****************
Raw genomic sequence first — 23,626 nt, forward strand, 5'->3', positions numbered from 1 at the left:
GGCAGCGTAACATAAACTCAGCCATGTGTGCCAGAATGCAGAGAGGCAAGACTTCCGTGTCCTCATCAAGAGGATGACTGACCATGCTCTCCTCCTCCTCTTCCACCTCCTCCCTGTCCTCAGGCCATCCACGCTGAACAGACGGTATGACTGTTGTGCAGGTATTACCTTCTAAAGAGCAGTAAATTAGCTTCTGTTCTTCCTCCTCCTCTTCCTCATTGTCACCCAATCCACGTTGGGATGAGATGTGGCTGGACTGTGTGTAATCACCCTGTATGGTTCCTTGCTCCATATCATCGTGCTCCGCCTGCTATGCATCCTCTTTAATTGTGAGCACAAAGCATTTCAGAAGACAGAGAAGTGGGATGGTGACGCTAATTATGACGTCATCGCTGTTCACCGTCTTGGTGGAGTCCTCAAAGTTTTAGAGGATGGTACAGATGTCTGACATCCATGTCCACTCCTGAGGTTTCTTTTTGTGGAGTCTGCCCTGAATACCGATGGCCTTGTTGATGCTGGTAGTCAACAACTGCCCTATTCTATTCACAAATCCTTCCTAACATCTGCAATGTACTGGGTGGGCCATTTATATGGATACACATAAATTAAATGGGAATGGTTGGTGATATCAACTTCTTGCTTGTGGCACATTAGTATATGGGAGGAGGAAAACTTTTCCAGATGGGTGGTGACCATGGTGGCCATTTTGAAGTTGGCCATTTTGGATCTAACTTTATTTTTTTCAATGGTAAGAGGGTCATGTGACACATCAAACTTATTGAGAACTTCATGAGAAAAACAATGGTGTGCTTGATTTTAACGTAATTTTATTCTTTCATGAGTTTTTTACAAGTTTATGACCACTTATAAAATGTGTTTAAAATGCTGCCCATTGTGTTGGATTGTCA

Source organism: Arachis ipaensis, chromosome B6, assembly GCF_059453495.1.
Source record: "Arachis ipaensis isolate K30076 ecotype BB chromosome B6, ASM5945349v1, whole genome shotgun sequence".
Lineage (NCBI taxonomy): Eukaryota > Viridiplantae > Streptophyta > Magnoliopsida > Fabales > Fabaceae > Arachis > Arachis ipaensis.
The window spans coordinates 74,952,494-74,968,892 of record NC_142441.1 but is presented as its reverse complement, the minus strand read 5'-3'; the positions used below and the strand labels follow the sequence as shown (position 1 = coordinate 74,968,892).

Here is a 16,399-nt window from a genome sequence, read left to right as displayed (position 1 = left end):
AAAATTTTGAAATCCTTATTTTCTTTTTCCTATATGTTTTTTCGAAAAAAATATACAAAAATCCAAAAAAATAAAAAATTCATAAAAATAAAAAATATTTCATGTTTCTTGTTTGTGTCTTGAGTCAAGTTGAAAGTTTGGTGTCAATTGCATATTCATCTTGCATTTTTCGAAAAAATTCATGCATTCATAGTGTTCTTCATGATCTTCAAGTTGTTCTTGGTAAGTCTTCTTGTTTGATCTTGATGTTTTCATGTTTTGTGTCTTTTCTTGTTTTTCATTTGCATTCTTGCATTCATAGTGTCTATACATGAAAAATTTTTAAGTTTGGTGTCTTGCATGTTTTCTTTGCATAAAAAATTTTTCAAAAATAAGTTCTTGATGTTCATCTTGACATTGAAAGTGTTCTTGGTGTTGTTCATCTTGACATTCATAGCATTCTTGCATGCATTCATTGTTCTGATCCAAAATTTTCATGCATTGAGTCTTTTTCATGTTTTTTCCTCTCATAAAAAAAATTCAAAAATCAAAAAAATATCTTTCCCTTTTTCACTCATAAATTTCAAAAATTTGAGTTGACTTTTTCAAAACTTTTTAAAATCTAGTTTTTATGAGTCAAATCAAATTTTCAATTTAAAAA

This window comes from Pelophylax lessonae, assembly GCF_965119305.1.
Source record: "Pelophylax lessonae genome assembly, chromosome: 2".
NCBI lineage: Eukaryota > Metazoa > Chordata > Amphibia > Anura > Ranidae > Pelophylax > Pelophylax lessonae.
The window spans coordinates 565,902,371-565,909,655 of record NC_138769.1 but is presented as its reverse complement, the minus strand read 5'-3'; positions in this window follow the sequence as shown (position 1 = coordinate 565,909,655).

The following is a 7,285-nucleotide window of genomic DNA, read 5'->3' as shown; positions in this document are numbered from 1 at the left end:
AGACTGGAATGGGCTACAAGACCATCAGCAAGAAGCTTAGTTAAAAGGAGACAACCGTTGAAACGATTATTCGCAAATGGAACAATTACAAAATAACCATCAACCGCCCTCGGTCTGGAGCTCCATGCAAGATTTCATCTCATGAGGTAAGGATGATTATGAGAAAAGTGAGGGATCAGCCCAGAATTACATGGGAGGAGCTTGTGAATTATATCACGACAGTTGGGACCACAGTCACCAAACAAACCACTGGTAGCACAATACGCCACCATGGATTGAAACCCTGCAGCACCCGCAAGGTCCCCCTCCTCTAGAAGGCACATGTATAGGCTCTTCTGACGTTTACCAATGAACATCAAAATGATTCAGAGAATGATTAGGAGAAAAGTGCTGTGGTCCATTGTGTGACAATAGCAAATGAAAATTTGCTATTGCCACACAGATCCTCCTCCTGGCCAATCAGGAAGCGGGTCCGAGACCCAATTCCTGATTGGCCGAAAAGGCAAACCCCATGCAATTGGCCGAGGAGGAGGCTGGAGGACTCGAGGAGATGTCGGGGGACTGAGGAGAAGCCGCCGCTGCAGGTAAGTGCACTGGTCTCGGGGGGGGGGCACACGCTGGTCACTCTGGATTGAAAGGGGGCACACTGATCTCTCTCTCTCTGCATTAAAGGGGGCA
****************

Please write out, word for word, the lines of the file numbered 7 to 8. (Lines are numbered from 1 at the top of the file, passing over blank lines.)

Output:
Here is a 16,399-nt window from a genome sequence, read left to right as displayed (position 1 = left end):
AAAATTTTGAAATCCTTATTTTCTTTTTCCTATATGTTTTTTCGAAAAAAATATACAAAAATCCAAAAAAATAAAAAATTCATAAAAATAAAAAATATTTCATGTTTCTTGTTTGTGTCTTGAGTCAAGTTGAAAGTTTGGTGTCAATTGCATATTCATCTTGCATTTTTCGAAAAAATTCATGCATTCATAGTGTTCTTCATGATCTTCAAGTTGTTCTTGGTAAGTCTTCTTGTTTGATCTTGATGTTTTCATGTTTTGTGTCTTTTCTTGTTTTTCATTTGCATTCTTGCATTCATAGTGTCTATACATGAAAAATTTTTAAGTTTGGTGTCTTGCATGTTTTCTTTGCATAAAAAATTTTTCAAAAATAAGTTCTTGATGTTCATCTTGACATTGAAAGTGTTCTTGGTGTTGTTCATCTTGACATTCATAGCATTCTTGCATGCATTCATTGTTCTGATCCAAAATTTTCATGCATTGAGTCTTTTTCATGTTTTTTCCTCTCATAAAAAAAATTCAAAAATCAAAAAAATATCTTTCCCTTTTTCACTCATAAATTTCAAAAATTTGAGTTGACTTTTTCAAAACTTTTTAAAATCTAGTTTTTATGAGTCAAATCAAATTTTCAATTTAAAAA